This exceptionally restrictive policy which England started after 1806, relative to the trade of Cape of Good Hope, was closely connected with the Berlin and Milan Decrees. After the Napoleonic Wars, as a matter of fact, in 1814 already, more liberal arrangements began to be made, and British colonial policy was far in advance of any other European state. Thus the trade to the Colony was thrown open to foreigners at amity with Great Britain from July 12, 1820. Amongst other things it was stated that they could trade in all articles except in those manufactured of iron, steel, wool or cotton of foreign manufacture. This provision was necessary after the Napoleonic Wars were over and the European nations had returned to work again while England's warehouses were over-stocked with these goods. The duty was to be 10 per cent. ad valorem upon all other articles so traded in. Foreign ships were not allowed to take articles of Cape produce, upon which now again a duty of 8 per cent. ad valorem was levied, unless equal privileges were granted to British possessions by the country to which the foreign ship belonged. But as regards the import trade into the Colony, ships of countries at amity with England could be employed for that pur

1. Records, Volume 11, p. 51.

2. Letter from Somerset to the Earl of Bathurst, Records, Vol. 11, p. 161.

Note: From 1806 to 1825 the Government of the Cape was "absolute rule.” In the latter year a Council of Advice was appointed to assist the Governor. In 1834 a Legislative Council was established at the Cape, but it had not much power. It was only in 1852 the Cape received Representative Government, and in 1872 that Responsible Government was granted to the Cape.

A concise summary of Chapters 2 and 3 is given at the end of Chapter 3.

pose as well as British ships. (1). Such a policy could not have been beneficial to the export trade of the Colony. It meant monopoly.

The preferential treatment of British goods, however, continued unabated. The 3 per cent. ad valorem duty on British goods was increased to 37 per cent. ad valorem on November 14, 1821. (2). Lord Charles Somerset suggested that this duty be increased to 5 per cent. ad valorem for revenue purposes, with a drawback of this duty on re-exportation. (3). This led to much correspondence and no positive results.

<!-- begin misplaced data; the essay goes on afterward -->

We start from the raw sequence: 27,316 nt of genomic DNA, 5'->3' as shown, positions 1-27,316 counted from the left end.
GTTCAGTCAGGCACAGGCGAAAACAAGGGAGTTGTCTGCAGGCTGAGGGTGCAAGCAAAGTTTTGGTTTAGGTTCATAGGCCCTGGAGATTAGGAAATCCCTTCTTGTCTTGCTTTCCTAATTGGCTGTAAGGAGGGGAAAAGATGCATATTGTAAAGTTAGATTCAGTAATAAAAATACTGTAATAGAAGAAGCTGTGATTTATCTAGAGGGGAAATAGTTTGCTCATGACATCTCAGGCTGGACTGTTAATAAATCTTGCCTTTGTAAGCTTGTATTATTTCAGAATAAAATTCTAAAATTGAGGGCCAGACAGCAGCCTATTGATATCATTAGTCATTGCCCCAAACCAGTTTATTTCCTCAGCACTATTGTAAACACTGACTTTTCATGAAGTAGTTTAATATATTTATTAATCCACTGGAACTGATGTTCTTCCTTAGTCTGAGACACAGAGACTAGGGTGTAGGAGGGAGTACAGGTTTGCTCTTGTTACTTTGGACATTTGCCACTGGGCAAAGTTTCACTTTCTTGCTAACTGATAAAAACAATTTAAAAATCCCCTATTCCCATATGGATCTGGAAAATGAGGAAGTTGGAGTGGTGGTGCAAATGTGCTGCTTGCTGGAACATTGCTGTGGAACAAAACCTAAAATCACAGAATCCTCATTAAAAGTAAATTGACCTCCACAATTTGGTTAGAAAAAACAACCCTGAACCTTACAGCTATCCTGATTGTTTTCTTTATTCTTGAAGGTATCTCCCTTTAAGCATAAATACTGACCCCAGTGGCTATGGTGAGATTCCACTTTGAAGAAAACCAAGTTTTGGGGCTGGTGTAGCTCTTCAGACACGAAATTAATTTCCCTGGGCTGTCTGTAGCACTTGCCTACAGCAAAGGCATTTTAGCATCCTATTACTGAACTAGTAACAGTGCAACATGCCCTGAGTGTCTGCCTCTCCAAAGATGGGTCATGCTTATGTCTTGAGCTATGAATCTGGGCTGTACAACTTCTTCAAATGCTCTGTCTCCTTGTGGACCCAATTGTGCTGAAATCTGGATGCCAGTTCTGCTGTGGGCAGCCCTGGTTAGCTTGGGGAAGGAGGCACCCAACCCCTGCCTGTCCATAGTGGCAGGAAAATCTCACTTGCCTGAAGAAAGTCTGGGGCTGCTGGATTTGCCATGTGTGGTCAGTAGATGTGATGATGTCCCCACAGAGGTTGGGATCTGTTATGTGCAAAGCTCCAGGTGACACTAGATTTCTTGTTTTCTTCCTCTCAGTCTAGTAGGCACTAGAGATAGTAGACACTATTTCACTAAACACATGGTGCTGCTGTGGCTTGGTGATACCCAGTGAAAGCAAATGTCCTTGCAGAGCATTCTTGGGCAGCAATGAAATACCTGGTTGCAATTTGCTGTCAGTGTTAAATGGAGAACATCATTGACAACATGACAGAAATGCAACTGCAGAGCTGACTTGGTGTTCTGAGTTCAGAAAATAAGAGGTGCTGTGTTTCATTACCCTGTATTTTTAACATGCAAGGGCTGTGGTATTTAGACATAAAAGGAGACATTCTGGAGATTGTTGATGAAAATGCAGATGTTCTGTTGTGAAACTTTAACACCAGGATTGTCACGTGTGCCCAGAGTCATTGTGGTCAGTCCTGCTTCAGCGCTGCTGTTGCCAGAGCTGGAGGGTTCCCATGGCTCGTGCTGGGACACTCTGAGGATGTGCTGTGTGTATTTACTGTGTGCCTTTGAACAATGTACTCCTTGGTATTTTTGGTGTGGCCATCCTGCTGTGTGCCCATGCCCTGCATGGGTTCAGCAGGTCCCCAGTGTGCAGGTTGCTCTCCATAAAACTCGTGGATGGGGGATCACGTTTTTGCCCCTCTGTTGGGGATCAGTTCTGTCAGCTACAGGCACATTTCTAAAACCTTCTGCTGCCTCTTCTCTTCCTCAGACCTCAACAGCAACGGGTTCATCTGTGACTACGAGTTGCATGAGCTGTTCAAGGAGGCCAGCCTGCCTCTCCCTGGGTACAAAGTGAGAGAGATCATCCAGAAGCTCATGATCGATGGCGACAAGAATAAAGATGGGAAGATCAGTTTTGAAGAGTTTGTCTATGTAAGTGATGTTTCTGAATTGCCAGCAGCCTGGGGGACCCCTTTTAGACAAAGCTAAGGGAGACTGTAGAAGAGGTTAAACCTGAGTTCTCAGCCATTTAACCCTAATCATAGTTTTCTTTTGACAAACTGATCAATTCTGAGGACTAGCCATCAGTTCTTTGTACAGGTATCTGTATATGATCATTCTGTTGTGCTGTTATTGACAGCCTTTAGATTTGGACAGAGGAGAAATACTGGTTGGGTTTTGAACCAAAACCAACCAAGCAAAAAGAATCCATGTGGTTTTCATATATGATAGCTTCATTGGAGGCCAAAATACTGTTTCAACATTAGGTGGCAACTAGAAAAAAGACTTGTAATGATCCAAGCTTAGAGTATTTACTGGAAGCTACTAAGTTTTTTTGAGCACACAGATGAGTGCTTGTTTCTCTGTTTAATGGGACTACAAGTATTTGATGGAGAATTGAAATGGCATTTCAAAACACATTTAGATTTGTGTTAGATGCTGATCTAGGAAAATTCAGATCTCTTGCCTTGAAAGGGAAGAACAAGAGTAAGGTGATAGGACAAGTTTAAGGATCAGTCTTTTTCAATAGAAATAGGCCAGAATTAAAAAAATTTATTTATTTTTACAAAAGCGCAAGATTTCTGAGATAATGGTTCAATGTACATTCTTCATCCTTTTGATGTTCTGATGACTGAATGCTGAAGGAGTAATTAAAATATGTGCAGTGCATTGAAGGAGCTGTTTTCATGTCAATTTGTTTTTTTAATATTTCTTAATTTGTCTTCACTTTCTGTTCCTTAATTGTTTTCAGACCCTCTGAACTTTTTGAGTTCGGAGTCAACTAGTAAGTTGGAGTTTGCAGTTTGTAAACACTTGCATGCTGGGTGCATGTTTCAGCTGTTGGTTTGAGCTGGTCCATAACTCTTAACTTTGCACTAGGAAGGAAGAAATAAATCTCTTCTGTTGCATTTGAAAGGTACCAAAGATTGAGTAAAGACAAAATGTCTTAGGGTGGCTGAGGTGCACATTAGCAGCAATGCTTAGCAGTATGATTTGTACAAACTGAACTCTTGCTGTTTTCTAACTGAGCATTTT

However, this proposal again came up for consideration, and was referred to the Governor-in-Council, Feburary, 1827. It was then definitely agreed that it was not an expedient step, in spite of the fact that no trading interest at the Cape was opposed to the increase of duty on British goods, (4), but that instead thereof the inland duty on wine, called tithe, and the charge for gauging, amounting together to 6s. on every 152 gallons, should be drawn back on exportation. To cover this again, a duty on the brandy consumed in the Colony was raised from three to fifteen rix-dollars. (5).

As to this extra 14 per cent. duty on British goods on importation into the Cape and the allowance of a drawback upon exportation of all inland duties levied upon colonial produce, it was estimated by the Governor-in-Council, that the drawback would amount to only 2,068 pounds sterling per annum, which it was proposed to cover by an additional charge of 14 per cent. on British goods imported into the Colony. It was estimated that this additional duty would bring in 1,070 pounds sterling more than the loss occasioned by the draw

1. Order-in-Council of July 12, 1820 followed by Act of Parliament in July, 1821. See British and Foreign State Papers, Volume 7, pp. 932 — 934.

2. By Order-in-Council: Records, Volume 14, p. 156.

3. Records, Vol. 23, p. 339. W. W. Bird in his "State of the Cape of Good Hope in 1822,” (London, 1823), thinks the Act of 1821 of considerable importance to the Cape, because the trade opened by it to foreign dominions in Europe, America, the West Indies and the Medeterranean, has “till this day... been jealously monopolised by Great Britain,” (p. 4). For growth of the import trade under this Act, see Bird, p. 135. “The growth of foreign trade, and of that from India, since the Acts of Parliament and Orders-in-Council opening the Eastern and foreign commerce, has added greatly to the business of the Cape customs-house."

4. Records, Volume 28, p. 117.
5. Ibid., Volume 30, p. 394.